Case study exploring the influence of leadership on a new teacher evaluation framework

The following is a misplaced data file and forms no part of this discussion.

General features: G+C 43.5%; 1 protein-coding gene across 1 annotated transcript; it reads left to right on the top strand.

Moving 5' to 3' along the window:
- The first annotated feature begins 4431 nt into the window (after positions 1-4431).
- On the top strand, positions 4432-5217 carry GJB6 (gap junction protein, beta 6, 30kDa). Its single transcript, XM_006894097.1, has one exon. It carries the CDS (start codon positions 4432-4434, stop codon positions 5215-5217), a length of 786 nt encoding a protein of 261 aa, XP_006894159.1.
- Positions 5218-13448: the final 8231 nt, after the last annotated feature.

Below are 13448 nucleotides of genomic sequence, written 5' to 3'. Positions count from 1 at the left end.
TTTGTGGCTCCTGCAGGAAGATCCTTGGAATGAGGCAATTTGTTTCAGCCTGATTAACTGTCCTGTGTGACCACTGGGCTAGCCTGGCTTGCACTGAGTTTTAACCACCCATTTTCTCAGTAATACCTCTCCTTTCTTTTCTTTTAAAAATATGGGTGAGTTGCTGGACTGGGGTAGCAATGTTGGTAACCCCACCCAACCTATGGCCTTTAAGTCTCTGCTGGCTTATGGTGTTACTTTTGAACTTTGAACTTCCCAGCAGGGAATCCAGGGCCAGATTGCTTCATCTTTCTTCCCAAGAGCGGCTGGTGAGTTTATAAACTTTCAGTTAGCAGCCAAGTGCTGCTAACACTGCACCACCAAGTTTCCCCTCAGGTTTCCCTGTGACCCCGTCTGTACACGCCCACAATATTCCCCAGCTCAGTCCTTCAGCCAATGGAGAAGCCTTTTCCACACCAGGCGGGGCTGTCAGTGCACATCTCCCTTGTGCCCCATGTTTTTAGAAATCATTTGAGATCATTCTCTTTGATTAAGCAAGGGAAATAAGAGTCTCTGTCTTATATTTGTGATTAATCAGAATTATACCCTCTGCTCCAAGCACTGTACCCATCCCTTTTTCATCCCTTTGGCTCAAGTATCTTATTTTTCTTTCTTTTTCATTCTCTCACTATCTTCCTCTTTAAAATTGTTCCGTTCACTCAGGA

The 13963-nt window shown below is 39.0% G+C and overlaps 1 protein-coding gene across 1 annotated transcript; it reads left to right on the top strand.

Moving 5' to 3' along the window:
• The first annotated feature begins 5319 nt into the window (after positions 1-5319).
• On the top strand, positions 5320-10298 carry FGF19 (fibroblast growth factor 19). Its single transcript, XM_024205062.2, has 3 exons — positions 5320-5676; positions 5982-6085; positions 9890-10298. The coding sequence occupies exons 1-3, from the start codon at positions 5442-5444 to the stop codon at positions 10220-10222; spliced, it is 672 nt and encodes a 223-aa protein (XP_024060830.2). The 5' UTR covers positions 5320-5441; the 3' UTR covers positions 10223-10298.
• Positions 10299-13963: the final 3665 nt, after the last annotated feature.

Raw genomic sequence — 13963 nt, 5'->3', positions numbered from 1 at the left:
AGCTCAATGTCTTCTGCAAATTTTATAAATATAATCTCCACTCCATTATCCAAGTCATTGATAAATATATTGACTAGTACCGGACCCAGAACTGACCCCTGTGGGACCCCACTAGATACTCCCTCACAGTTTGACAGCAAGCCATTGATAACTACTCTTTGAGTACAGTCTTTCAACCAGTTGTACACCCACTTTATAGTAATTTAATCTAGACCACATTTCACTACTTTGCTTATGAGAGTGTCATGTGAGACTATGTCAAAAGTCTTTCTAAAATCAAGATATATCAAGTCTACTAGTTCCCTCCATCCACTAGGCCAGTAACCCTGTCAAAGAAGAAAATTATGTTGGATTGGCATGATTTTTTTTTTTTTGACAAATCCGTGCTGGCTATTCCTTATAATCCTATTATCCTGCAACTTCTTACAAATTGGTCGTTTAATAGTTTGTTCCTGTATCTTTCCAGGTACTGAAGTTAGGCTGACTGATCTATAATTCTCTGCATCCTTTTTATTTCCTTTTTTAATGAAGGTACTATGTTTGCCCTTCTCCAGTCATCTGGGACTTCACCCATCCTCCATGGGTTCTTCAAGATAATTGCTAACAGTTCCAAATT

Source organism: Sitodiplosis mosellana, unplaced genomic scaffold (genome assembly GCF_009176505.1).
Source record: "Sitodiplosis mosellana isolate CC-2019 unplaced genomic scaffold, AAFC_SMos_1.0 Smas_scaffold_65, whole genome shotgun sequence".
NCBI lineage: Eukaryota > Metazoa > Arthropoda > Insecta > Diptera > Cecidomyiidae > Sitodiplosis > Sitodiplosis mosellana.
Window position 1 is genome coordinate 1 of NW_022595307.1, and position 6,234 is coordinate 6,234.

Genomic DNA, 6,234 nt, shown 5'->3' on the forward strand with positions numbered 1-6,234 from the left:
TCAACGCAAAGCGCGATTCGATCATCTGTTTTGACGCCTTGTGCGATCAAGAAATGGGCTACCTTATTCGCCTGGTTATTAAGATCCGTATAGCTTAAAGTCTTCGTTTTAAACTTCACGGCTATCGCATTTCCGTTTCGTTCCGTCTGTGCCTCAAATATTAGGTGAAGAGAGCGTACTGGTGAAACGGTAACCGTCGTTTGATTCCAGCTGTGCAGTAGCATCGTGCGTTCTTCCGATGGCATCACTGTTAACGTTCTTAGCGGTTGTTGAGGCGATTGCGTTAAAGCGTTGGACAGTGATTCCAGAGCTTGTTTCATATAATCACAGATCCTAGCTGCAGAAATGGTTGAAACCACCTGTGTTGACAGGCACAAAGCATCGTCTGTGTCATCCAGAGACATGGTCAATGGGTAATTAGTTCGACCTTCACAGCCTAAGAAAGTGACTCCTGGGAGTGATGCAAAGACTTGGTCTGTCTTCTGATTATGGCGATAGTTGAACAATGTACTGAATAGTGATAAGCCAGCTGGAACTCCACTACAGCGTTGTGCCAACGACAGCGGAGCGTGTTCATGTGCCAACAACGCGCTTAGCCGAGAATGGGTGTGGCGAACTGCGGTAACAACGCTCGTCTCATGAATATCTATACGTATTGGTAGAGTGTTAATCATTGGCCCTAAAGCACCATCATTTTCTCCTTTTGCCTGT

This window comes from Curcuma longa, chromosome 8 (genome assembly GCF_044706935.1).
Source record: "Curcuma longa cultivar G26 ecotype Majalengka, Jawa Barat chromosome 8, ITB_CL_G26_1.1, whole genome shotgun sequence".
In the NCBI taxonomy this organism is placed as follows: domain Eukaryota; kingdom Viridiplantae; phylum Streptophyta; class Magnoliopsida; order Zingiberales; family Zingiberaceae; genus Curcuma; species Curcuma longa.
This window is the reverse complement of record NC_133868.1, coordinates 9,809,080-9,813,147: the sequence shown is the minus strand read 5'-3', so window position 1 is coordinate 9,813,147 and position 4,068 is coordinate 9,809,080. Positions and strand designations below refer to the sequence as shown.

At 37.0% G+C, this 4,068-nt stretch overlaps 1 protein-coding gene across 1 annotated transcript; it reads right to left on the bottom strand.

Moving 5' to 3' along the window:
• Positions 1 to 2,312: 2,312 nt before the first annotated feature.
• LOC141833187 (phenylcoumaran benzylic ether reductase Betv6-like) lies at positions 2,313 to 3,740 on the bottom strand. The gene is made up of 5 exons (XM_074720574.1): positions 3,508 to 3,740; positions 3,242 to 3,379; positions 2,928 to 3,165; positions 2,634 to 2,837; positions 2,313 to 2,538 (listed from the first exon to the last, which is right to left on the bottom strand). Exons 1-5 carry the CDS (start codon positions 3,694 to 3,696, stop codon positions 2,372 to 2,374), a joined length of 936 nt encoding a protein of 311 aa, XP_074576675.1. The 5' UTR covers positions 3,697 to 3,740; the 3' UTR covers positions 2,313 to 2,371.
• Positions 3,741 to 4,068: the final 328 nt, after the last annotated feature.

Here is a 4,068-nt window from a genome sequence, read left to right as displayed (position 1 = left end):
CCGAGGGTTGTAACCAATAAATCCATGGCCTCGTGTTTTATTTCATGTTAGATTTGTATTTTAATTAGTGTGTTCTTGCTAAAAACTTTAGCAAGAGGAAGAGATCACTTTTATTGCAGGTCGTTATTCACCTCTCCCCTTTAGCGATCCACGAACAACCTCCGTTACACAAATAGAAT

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There is a need to identify how leadership influences school reform frameworks enhancing teacher resolve needed to address underperforming students (Goddard, LoGerfo, & Hoy, 2004). An issue equally not well understood are perceptions of self-efficacy on the part of teachers and the extent to which this perception is enhanced or constrained by leadership. The new Texas Teacher Evaluation and Support System (TTESS) is a potential framework encompassing these types of needs. While the majority of educators see an effective teacher evaluation tool as necessary, the manner in which school leaders implement TTESS is varied and worthy of study (Vara-Orta, 2013). School leaders are challenged to implement TTESS in a manner that best improves teacher effectiveness and student learning. The literature on leadership efforts connected to teacher evaluation richly describes aspects of self-efficacy implications, time constraints, local decision-making complexity, accountability implications, dismissal recommendations, as well as reflection and growth. However, research lacks an equally comparable study and analysis of the influence of leadership on teacher self-efficacy and perception of teacher evaluation implementation, particularly within the context of this new, detailed, and complex evaluation framework. This study is an analysis of leadership’s influence on teacher evaluation implementation and teacher self-efficacy.